In short, both represent the same version of “pacifism” that only works if we overlook the essential fact that the war is not about Ukraine but a moment of brutal attempt to change our whole geopolitical situation. The real objective of the war is the dismantling of the European unity advocated not only by American conservatives and Russia, but also by the European far right and left – at this point, in France, Melenchon meets Le Pen.

The craziest idea circulating these days is that, to counter the new polarity between the United States and China (which represents the excesses of Western liberalism and Eastern authoritarianism), Europe and Russia should rally their forces and form a third “Eurasian” bloc based on the Christian heritage purified of its liberal excesses. The very idea of ​​a “Eurasian” third way is a form of fascism today.

So what will happen “when voters in Europe and the United States, faced with soaring energy costs and broader inflation driven by sanctions against Russia, may lose their appetite for a seemingly hopeless war? end, with needs only growing as both sides head for a protracted stalemate”? The answer is clear: at that point, European heritage will be lost and Europe will be de facto divided between a American sphere of influence and a Russian sphere of influence. In short, Europe itself will become the site of a war that seems endless…

What is absolutely unacceptable for a true leftist today is not only to support Russia, but also to assert more “modestly” that the left is divided between pacifists and supporters of Ukraine, and that it must treat this division as a minor fact that should not affect the global struggle of the left against global capitalism.

When a country is occupied, it is the ruling class that is usually bribed to collaborate with the occupiers to maintain its privileged position, so that the fight against the occupiers becomes a priority. The same goes for the fight against racism; in a state of racial tension and exploitation, the only way to fight effectively for the working class is to focus on the fight against racism (which is why any appeal to the white working class, as in right-wing populism today’s alternative, betrays the class struggle).

Today, you can’t be on the left if you don’t unequivocally support Ukraine. Being a leftist who “shows understanding” for Russia is like being one of those leftists who, before Germany attacked the Soviet Union, took “anti-imperialist” rhetoric seriously. German campaign directed against the United Kingdom and advocated neutrality in Germany’s war against France and the United Kingdom.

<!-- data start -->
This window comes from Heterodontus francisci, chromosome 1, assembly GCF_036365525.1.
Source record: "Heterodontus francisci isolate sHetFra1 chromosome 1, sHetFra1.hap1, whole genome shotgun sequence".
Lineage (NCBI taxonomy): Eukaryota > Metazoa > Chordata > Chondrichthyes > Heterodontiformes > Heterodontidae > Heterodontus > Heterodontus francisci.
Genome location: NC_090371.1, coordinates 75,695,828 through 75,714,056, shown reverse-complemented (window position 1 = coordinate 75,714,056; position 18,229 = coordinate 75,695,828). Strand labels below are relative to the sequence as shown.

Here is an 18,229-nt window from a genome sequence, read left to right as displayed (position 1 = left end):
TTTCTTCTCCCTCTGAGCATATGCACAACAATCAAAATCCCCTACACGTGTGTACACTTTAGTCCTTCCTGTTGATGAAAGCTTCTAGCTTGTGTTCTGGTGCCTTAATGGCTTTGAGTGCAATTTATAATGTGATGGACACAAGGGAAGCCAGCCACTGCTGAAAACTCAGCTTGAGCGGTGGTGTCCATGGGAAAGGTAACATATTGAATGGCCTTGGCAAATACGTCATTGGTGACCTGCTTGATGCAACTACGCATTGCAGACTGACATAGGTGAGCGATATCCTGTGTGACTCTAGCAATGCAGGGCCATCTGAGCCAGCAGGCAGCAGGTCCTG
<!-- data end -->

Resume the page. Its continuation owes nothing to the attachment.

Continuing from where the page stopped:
If the left fails here, it’s game over. But does that mean the left should simply side with the West, including right-wing fundamentalists who also support Ukraine?

In a speech delivered in Dallas on May 18, 2022, while criticizing the Russian political system, former President Bush said: “The result is an absence of checks and balances in Russia, and one man’s decision to launch a totally unwarranted and brutal invasion of Iraq. He quickly corrected himself: “I mean, from Ukraine”, then said “Iraq, anyway” to the laughter of the crowd, and added “75 years old”, in reference to his age.

As many commentators have noted, two things cannot but strike the eye in this rather obvious Freudian slip: the fact that the public laughingly received Bush’s implicit admission that the US attack on Iraq (ordered by him) was “a totally unwarranted and brutal invasion”. , instead of treating it as an admission of a crime comparable to the Russian invasion of Ukraine; plus Bush’s enigmatic sequel to his self-correcting “Iraq, anyway” – what did he mean by that? That the difference between Ukraine and Iraq doesn’t really matter? The final reference to his advanced age in no way affects this enigma.

But the enigma is dispelled the moment we take Bush’s statement seriously and literally: yes, all differences taken into account (Zelenskiy is not a dictator like Saddam), Bush did the same thing Putin is now doing to Ukraine, then they should both be judged by the same standard.

On the day I write this, we learned from the media that the extradition of WikiLeaks founder Julian Assange to the United States had been approved by British Home Secretary Priti Patel. His offence? Nothing more than to publicize the crimes admitted by Bush’s slip: the documents revealed by WikiLeaks revealed how, under the presidency of Bush, “the American military had killed hundreds of civilians in unreported incidents during the war in Afghanistan, while leaking Iraq war files showed that 66,000 civilians were killed and prisoners tortured. Crimes quite comparable to what Putin is doing in Ukraine. Looking back today, we can say that WikiLeaks leaked dozens of American Buchas and Mariupols.